Table 2

Onset of labor and intervension of mothers with hypertensive disorder of pregnancy

Variables

Type of hypertension (hypertensive disorder of pregnancy)

 

Preeclampsia

Eclampsia

Gestational

Chronic

Onset of labor

    

Spontaneous

33 (55)

15 (25)

10 (16.7)

2 (3.3)

Induction

41 (70.7)

8 (13.8)

5 (8.6)

4 (6.9)

Elective Cesarean

2 (66.7)

0 (0)

1 (33.3)

0. (0)

Mode of delivery

    

Vaginal

56 (62.9)

19 (21.3)

9 (10.1)

5 (5.6)

Caesarean section

11 (52.4)

2 (9.5%)

7 (33.3)

1 (4.8)

Forceps/vacuum

7 (77.8)

2 (22.2)

0 (0)

0 (0)

Destructive

2 (100)

0 (0)

0 (0)

0 (0)

How patients managed

    

Conservatively

0 (0)

0 (0)

2 (100)

0 (0)

Antihypertensive

17 (44)

2 (5.3)

14 (36.8)

5 (13.2)

Antihypertensive + anticonvulsant

59 (72.8)

21 (25.9)

0 (0)

1 (1.2)

Predictors of maternal management outcomes of HDP

Five of the variables were found to be candidates in the binary logistic analysis for the final model. Therefore, a multivariate approach was applied to determine which factors best explained and predict maternal management outcome.

The outcome of the final multiple logistic regression models indicated that address, gestational age and length of hospital stay dropped from the final model. In this analysis maximum blood pressure record has significant statistical association with maternal management outcome of HDP (AOR = 26, 95% CI: 5.11-132.35, p-value = 0.001). The presence of albumin in the urine has statistical association with maternal management outcomes of HDP (AOR = 37.15, 95% CI: 6.58-209.85, p-value = 0.001. Mothers who had Proteinuria were more likely to develop unfavorable outcome as compared with mothers with negative Proteinuria (Table 3).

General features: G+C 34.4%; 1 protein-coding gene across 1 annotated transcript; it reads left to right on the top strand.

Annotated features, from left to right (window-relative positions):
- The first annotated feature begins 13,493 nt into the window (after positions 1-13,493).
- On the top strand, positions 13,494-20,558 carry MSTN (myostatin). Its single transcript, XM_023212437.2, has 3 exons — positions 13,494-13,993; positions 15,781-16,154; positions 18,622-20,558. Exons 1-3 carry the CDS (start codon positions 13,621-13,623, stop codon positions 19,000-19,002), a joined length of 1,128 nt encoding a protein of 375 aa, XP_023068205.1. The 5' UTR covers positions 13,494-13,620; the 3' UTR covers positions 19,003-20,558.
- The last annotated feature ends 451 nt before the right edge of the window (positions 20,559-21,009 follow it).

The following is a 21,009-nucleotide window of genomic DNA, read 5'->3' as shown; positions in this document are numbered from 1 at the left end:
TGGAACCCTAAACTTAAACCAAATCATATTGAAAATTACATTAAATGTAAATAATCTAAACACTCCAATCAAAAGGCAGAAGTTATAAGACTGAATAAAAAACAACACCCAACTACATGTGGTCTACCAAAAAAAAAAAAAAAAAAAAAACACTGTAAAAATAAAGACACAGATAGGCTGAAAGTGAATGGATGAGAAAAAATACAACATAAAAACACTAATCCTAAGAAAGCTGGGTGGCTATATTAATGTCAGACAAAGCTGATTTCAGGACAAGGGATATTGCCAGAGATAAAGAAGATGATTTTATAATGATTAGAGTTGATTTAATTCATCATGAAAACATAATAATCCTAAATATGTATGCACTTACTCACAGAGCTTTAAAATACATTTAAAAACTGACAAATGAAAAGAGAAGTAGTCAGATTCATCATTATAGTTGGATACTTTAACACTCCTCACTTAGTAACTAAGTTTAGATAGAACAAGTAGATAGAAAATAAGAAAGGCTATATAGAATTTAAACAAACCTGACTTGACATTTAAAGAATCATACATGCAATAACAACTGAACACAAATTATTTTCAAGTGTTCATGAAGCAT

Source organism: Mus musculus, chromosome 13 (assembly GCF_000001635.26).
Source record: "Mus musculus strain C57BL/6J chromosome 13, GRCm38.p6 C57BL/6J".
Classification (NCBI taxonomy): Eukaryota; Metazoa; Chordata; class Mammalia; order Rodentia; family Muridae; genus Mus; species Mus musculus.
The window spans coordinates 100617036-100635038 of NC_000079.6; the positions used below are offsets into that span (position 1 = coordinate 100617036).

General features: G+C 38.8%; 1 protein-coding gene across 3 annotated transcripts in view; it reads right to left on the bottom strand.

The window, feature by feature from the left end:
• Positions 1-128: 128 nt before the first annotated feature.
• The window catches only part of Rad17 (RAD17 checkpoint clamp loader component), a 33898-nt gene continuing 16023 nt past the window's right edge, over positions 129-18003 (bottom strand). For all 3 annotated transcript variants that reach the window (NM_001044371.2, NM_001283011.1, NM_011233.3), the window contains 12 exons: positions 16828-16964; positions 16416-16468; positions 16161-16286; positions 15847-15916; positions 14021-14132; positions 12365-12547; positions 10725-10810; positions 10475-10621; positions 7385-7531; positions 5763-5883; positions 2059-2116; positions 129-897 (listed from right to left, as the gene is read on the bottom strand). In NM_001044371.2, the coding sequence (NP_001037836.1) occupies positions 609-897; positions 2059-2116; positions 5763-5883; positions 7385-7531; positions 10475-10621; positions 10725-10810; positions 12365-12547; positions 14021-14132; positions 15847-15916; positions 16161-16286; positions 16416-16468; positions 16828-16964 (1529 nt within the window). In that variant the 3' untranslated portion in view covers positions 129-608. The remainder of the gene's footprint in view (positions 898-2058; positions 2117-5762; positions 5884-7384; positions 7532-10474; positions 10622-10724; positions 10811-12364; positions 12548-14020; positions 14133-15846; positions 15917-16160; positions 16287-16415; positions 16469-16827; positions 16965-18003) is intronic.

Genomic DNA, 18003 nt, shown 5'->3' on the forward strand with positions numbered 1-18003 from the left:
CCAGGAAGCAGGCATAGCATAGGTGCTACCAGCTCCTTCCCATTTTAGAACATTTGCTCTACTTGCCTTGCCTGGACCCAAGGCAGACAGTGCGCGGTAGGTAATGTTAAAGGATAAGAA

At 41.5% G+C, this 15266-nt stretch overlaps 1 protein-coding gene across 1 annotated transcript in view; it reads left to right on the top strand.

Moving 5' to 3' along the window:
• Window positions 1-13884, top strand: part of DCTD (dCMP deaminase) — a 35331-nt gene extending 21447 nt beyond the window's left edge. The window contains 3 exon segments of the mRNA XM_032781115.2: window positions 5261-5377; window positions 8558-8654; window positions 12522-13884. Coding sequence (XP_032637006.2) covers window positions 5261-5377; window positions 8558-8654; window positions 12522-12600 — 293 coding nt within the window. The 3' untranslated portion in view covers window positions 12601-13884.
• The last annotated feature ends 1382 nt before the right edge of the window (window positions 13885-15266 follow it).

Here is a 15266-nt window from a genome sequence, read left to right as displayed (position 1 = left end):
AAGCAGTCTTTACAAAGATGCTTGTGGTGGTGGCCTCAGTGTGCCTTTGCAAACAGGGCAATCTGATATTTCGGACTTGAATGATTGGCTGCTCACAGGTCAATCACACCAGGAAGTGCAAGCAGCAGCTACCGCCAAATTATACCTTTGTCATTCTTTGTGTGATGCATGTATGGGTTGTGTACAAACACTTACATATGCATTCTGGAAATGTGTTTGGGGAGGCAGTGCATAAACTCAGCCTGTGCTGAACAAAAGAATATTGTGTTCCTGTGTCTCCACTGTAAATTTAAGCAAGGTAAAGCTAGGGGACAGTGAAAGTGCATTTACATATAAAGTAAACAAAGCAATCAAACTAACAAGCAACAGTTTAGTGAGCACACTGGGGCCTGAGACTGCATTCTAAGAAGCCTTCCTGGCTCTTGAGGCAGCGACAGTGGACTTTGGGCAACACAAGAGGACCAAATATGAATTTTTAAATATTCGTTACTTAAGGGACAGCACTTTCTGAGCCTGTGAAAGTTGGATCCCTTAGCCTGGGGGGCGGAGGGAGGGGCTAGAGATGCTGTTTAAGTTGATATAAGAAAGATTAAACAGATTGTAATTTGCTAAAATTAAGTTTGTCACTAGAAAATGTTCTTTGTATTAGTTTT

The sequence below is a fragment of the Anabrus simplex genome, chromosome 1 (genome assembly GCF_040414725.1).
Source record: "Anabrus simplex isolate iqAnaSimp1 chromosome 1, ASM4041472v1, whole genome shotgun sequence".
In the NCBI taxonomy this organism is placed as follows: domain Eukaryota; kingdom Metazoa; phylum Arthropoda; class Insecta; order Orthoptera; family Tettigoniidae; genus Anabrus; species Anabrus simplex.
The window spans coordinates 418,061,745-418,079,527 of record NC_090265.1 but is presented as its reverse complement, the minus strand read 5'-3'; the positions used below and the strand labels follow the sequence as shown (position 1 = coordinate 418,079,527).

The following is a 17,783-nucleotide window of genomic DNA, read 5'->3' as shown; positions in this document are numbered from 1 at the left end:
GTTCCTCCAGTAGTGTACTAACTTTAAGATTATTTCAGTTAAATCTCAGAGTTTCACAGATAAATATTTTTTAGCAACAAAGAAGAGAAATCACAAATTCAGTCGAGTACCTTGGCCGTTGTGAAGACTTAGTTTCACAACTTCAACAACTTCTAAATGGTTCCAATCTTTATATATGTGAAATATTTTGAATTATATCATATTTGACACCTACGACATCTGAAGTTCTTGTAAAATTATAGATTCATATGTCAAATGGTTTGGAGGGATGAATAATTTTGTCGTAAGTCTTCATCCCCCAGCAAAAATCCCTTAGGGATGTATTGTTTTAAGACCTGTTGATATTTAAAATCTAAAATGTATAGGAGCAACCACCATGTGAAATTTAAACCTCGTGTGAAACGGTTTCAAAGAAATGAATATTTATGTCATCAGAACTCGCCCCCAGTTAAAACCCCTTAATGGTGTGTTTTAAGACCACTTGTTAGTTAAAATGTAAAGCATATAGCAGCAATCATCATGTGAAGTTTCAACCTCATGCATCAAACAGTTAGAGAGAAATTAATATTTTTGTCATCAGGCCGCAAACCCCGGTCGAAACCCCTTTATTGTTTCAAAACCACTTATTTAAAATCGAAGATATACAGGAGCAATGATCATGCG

Table 3

Binary logistic regression on factors associated with material management outcomes

Variables

Management outcomes

COR (95% CI)

Address

Favorable

Un-favorable

 

Metu

12

25

1

Out metu

14

70

2.40 (.98-5.88)

Parity

   

Multipara

12

46

1

Nullipara

142

46

0.91 (0.38-2.18)

Antenatal care

   

Yes

13

45

0.68 (0.28-1.64)

No

13

50

1

Gestational age

   

Term

20

55

1

Preterm

5

29

2.11 (0.72-6.20)

 Abortion

1

11

4.00 (0.49-33.00)

Maximum BP

   

140/90-159/109 mm Hg

18

16

1

>160/110 mm Hg

8

79

11.11 (4.12-29.93)*

Urine albumin

   

Negative

14

7

1

Positive

46

54

10.88 (3.78-31.27)*

Length of hospital stay

   

<7

7

8

1

>or = 7

13

52

2.03 (.75-5.54)

*Significant at p-value ≤ 0.001 is reference logical reference.

-BP: blood presusure.

Predictors of fetal management outcomes of HDP

Seven of the variables were found to be significantly associated in the binary logistic analysis. Therefore, a multivariate approach was applied to determine which factors best explained and predict maternal management outcome. The outcome of the final stepwise multiple logistic regression models indicated that address, antenatal care, maximum blood pressure record, urine albumin, and length of hospital stay dropped from the final model.

In this analysis gestational age has significant statistical association with fetal management outcome of HDP (AOR = 80.4, 95% CI: 12.68-509.67, p-value <0.001). Preterm newborns are more likely to develop unfavorable fetal outcome as compared with term. APGAR score has significant statistical association with fetal management outcome of HDP (AOR = 22.96, 95% CI: 3.08-171.21, p-value = 0.002). Newborns with low APGAR score are more likely to develop unfavorable fetal outcome as compared with newborns with good APGAR score (Table 4)
Table 4

Bivariate on factors associated with fetal management outcomes

Variables

Management outcomes

COR (95% CI)

 

Favorable

Un-Favorable

 

Address

   

Metu

22

15

1

Out metu

38

46

1.81 (0.82-3.98)

Parity

   

Multipara

29

29

1

Nullipara

31

32

0.97 (0.48-1.99)

Gestational age

   

Term

60

15

1

Preterm

3

31

41.33 (11.12-153.68)*

Antenatal care

   

Yes

32

26

0.34 (0.16-0.73)

No

28

35

1

Maximum BP

   

140/90-159/109 mm Hg

22

12

1

>160/110 mm Hg

38

49

2.06 (0.91-4.67)

Albimin

   

Negative

14

7

1

Positive

46

54

2.08(0.78-5.59)

APGAR

   

>or = 7

60

29

1

<7

3

17

11.72 (3.18-43.23)*

Length of hospital stay

   

<7 days

47

32

1

>7 days

16

26

2.39 (1.11-5.14)

*Significant at p-value ≤ 0.05 1 is reference logical reference.

-BP: blood pressure.

Discussion

Geographic regions of the world reflect various prevalence of hypertensive disorder of pregnancy, from the lowest 1.5% in Sweden to 7.5% in Brazil [12,13]. In developing countries the pooled incidence of preeclampsia is 3.4% [14]. However recent analysis of large database from 29 countries, estimates the global distribution of the incidence of all deliveries to be 0.29%, 2.16% and 0.28% for chronic hypertension, pre-eclampsia and eclampsia respectively [15].